Study Guide

Ladli in Beneath a Marble Sky

By John Shors


We want Ladli to get her own spin-off TV show; she's just such a cool character. She swears like a sailor, looks like a movie star, acts like a CIA operative, and is one of the most loyal friends that ever existed.

Think about this: if your best friend asked you to get close to her nasty brother as a spy, would you do it? Would you pull a Ladli, get close to Aurangzeb, and then take it one step further and become his mistress? Uhhh, no. That's devotion right there, and we don't know many people who would go that far for a friend.

Ladli's devotion to Jahanara gets even more impressive when you consider some of the factors going into her decision to help. First of all, Aurangzeb is hardly appealing. He's mean, he's bigoted, and he chews on raw onions, for Pete's sake. And to make things worse, he's rabidly anti-Hindu, and, uhh…Ladli's totally Hindu. So she has to renounce her religion—which she loves—in order to pretend to be in love with Mr. Grossness. Yeah, that's devotion, all right.

Ladli, however, gets the ultimate payback:

"The beauty of being a prince's mistress, my scheming little friend, is that you're well looked after. I've enough coins to last a lifetime."

"Then leave him! Escape tonight and never return!"

"Most of the money I give to a Hindu monk, who builds a temple." She finished toying with her sari. "Someday, I'll leave him. But only when you're safe, and only when I can brag to the zealot of the temple he paid for with his precious rupees. Brag of all the Hindus he made happy. (10.42-44)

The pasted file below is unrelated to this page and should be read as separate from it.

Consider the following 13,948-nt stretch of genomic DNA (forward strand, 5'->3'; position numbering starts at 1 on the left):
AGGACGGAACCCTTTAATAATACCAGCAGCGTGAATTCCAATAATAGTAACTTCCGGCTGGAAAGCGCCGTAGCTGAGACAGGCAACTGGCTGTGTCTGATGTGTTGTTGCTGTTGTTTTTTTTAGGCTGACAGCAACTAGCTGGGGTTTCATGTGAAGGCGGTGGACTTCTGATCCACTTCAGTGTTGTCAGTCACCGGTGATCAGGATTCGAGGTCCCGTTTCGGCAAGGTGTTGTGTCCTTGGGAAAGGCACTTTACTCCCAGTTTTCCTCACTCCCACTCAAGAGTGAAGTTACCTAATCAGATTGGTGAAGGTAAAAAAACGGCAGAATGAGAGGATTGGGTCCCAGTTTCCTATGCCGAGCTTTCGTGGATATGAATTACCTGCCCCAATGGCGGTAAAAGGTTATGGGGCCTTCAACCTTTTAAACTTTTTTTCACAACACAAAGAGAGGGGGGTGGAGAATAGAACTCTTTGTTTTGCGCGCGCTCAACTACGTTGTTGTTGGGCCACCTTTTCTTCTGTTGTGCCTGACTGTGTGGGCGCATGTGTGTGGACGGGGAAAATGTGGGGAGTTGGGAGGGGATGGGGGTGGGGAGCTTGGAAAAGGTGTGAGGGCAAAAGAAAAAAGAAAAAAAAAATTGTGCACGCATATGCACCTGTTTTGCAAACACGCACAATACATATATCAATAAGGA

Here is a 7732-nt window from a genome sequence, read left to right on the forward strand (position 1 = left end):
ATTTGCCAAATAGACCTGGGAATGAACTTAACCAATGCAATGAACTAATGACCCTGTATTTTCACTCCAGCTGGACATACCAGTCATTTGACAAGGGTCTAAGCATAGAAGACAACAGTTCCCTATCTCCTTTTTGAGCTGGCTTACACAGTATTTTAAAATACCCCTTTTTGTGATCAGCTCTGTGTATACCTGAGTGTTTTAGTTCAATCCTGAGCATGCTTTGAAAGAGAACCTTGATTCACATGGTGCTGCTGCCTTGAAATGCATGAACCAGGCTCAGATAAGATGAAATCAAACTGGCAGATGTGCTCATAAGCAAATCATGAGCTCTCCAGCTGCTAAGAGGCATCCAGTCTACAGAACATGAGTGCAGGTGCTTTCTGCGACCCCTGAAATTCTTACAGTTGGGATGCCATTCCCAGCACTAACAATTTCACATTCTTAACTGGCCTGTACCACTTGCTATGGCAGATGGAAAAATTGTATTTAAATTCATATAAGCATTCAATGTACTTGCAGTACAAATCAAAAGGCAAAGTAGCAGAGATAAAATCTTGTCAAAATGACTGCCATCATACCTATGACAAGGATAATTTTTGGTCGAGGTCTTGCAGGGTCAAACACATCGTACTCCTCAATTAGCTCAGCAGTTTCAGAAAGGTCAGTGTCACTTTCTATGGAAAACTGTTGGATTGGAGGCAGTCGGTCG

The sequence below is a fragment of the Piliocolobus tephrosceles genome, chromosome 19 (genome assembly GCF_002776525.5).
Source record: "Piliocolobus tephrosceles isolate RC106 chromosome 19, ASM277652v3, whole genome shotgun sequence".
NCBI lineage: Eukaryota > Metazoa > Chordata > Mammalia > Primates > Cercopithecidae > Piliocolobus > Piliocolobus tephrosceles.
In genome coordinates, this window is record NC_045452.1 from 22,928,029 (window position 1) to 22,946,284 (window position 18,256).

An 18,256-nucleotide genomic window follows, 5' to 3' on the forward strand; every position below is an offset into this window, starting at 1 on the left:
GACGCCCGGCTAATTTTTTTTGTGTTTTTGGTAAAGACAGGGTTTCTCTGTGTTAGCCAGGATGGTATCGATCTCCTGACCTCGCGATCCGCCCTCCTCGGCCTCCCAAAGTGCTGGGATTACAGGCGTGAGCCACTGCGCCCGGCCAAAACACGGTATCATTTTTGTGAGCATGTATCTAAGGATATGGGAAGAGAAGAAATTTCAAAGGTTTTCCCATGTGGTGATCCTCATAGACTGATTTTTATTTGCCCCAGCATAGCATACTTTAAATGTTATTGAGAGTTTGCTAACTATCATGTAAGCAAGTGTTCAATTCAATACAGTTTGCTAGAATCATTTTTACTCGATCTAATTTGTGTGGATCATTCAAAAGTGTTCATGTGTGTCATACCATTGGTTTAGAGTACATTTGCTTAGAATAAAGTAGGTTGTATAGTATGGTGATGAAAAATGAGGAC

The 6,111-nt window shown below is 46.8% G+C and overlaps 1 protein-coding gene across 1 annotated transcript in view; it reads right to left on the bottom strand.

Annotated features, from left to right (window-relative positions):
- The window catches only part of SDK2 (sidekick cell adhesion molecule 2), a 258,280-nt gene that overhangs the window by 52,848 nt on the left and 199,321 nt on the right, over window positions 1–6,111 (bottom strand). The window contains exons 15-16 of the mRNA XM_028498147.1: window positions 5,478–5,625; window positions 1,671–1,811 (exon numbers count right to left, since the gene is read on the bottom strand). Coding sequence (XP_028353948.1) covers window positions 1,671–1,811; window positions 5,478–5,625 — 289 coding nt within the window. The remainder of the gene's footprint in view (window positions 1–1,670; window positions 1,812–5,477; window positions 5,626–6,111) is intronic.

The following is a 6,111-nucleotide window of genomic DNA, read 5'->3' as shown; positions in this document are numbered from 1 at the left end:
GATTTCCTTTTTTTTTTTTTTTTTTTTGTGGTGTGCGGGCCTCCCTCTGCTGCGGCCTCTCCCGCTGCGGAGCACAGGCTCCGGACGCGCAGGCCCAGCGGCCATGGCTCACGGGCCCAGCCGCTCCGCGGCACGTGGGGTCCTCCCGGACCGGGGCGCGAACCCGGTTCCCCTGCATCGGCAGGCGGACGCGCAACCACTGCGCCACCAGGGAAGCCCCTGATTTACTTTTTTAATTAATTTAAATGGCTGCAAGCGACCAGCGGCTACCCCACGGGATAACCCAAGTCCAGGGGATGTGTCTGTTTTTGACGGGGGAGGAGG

Not only is she brave and loyal, but Ladli is also, luckily, incredibly clever. She might even be smarter than Jahanara. For example, when Jahanara threatens Aurangzeb with a snake in his bed, Ladli takes it one step further:

Two weeks into our imprisonment, perhaps a little more, Aurangzeb revisited our cell. He was upset, his mouth twitching with apprehension as he opened a sack and let a dead cobra fall to the floor. Shuddering, he kicked it toward me. Between his shouts, he hissed that it had been placed alive in his bed. The serpent's fangs had been removed and it couldn't bite him, but when Ladli's screams awoke him, he bellowed for his men to kill it. Though shocked by this revelation, I pretended to be pleased, as if the scare had been my doing. I quickly deduced that Ladli, quite incredibly, had set the serpent within her bed so that Aurangzeb would believe my warning and leave me in peace. (18.4)

Dang. It takes some serious gumption to put a live snake in your own bed. The best part of Ladli's story, though, is that in the end, it all works out beautifully. Jahanara's matchmaking skills put Nizam and Ladli together at just the right time, and they all grow old together, kvetching, swimming, and drinking wine. It seems that Ladli didn't need to wait for her next life to find true happiness, after all.